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Interview: Holding Lukashenko Accountable

Dienstag, 26.03.2024

If no one is there to document them, crimes against humanity and human rights violations often go unseen and unpunished. In the case of Europe’s last dictatorship, the Belarusian regime, however, there is close scrutiny: Meet our university’s human rights prize winner organization, the NGO-coalition International Accountability Platform for Belarus (IAPB).

The International Accountability Platform for Belarus (IAPB) is a coalition of non-governmental organizations (NGOs) tasked with the documentation of human rights violations in Belarus. It was founded in the aftermath of the 2020 parliamentary elections in the country. In the course of these elections, the Belarusian regime under Aleksandr Lukashenko took violent action against political opposition and infringed upon human rights on a massive scale, as reported already by the OSCE’s Moscow Mechanism rapporteur at the time, Wolfgang Benedek (REWI Uni Graz) in November 2020.

Rasmus Grue Christensen, head of the NGO DIGNITY (Danish Institute Against Torture) that is the lead member of IAPB, was so kind as to answer our questions on IAPB’s activities and the situation on the ground in this interview:


Four years after the human rights violations surrounding the 2020 parliamentary elections in Belarus that sparked the foundation of IAPB, how do you assess the platform's progress?

Until now we have been successful in achieving the objectives of the platform. The platform has collected information and evidence from more than 2000 survivors and witnesses located both inside Belarus and elsewhere, and almost one million open-source intelligence files. They are preserved in tailor-made digital archives and analyzed in the context of international criminal and human rights law frameworks. The information and evidence collected to date has assisted a number of accountability bodies and actors, including the UN examination of the human rights situation in Belarus, other relevant UN bodies, the OSCE Moscow Mechanism rapporteur on Belarus, criminal justice authorities in several states, and lawyers representing victims in Europe.


How close is IAPB to bringing a case against Lukashenko and his government in front of an international tribunal?

Criminal investigations have been initiated under the principle of universal jurisdiction in countries in Europe. IAPB supports these efforts by providing comprehensive factual and legal analyses and other relevant inputs. As Belarus is not a state party to the International Criminal Court, the ICC Investigator cannot open investigations into the situation in Belarus. Instead, the platform supports other international instances, including relevant UN human rights bodies.


What does it mean for IAPB and its work to be awarded the human rights prize of our university?

We are honored and humbled to receive the University of Graz’ prestigious human rights prize. This is a strong moral encouragement to the IAPB and to the courageous work of the Belarusian human rights community. The prize is also a very important acknowledgement of the unique and novel features of the IAPB as a civil society-based consortium formed to collect, preserve, and analyze evidence of human rights violations, which constitute international crimes, notably crimes against humanity, and to support accountability bodies, hereby contributing to bringing perpetrators justice.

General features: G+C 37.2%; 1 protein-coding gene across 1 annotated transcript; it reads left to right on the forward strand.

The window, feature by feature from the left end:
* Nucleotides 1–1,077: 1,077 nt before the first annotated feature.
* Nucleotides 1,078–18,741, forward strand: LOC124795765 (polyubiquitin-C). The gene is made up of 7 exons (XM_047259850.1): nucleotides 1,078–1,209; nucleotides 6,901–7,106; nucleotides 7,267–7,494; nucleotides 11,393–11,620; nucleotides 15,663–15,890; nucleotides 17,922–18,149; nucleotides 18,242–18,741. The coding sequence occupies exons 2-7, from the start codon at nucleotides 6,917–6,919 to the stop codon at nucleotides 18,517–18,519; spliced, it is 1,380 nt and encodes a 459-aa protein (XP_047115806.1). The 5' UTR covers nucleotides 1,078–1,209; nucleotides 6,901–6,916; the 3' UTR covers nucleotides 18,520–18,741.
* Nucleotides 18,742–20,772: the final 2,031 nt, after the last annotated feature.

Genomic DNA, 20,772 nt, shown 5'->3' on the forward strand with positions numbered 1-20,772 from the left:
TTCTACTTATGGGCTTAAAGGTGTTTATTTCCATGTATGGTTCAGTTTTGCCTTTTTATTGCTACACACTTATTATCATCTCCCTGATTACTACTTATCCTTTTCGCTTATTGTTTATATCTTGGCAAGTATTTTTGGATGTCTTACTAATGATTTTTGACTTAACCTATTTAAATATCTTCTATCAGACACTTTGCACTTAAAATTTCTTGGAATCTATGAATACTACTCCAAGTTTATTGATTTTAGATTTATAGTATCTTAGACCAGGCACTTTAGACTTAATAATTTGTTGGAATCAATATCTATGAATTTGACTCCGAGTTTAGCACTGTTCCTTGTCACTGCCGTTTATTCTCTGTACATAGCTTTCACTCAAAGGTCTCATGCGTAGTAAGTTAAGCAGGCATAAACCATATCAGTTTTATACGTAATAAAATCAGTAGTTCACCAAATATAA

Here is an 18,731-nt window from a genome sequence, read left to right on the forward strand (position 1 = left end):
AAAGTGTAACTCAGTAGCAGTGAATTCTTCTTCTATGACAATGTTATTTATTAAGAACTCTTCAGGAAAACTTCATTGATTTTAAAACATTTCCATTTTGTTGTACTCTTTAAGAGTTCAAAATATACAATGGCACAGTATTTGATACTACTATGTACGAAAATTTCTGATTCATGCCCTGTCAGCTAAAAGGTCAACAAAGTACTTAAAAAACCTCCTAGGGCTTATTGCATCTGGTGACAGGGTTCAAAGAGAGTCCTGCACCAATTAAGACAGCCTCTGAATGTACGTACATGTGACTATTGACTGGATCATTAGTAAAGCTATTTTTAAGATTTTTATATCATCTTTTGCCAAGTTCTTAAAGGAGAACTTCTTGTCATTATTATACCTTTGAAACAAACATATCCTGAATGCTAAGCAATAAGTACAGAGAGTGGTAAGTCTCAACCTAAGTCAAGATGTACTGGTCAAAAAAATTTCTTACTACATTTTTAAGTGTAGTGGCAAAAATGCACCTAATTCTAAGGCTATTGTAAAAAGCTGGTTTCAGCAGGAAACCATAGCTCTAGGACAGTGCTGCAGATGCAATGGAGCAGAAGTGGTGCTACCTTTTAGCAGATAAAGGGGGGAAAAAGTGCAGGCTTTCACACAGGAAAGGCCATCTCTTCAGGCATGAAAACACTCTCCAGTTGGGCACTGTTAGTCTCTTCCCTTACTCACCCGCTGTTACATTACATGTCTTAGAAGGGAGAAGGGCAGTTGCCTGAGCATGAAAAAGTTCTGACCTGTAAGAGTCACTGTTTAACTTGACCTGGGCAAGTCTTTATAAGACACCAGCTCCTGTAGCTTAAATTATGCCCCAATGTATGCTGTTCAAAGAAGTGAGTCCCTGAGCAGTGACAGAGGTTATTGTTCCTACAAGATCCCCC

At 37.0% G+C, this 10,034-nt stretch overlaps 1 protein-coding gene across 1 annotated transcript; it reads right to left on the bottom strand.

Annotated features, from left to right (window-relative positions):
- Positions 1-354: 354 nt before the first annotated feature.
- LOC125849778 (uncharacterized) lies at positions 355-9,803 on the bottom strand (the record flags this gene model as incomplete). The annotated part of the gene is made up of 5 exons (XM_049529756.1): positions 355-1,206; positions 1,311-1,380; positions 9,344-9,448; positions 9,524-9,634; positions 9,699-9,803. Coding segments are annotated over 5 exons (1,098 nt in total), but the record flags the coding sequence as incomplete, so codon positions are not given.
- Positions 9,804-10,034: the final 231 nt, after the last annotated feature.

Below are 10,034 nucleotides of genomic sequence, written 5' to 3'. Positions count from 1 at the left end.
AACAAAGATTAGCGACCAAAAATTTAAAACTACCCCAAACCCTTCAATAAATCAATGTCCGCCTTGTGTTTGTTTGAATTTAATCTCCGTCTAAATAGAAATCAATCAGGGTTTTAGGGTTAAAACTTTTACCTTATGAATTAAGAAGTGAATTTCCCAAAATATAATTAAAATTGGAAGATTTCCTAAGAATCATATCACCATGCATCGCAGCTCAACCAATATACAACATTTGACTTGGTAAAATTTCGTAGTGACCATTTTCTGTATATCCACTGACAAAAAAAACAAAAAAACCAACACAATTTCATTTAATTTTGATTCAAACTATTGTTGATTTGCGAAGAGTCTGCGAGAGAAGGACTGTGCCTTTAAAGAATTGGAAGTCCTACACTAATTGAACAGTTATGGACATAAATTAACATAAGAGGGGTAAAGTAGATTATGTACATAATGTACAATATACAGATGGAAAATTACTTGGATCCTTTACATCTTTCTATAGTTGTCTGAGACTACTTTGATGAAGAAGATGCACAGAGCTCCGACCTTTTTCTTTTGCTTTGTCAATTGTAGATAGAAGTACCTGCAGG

Is more visibility always desirable for a platform like yours? In other words: Have there been governmental attempts to hinder your work?

Visibility can be positive as we attempt to bring attention to human rights violations in Belarus and the importance of bringing perpetrators to justice. Visibility is also important for the victims so that they can see progress in the pursuit of accountability for gross human rights violations. On the other hand, the IAPB is an independent and impartial platform and must continue to be perceived as such.

The Belarusian regime is actively trying to hinder the work of independent Belarusian civil society, including Belarusian human rights defenders. Case in point is the criminalization of human rights work and the liquidation of human rights organizations in Belarus.


How has the Russian invasion of Ukraine in 2022 and the ongoing war altered your activities? Has the support you receive from governments changed because of it? Has your network suffered?

Russia’s full-scale invasion of Ukraine, allegedly supported by Belarus, has worsened the human rights situation in Belarus even further, with those protesting Belarus support for Russia reportedly being arbitrarily arrested, detained, and subjected to torture. At the same time, the war in Ukraine has somewhat overshadowed the situation in Belarus for states and international actors.  On the other hand, the war in Ukraine has also prompted a significantly increased international focus on promoting accountability for international crimes in Ukraine and more generally. The IAPB has been able to uphold donor funding since the war broke out in Ukraine.


When would you say that IAPB has fully achieved its mission?

When the perpetrators of gross human rights violations, including those high up in the command structure, have been held accountability for the international crimes committed and when the victims have received redress, including rehabilitation.

Read more about IAPB being awarded the University of Graz’ 2024 human rights prize here.

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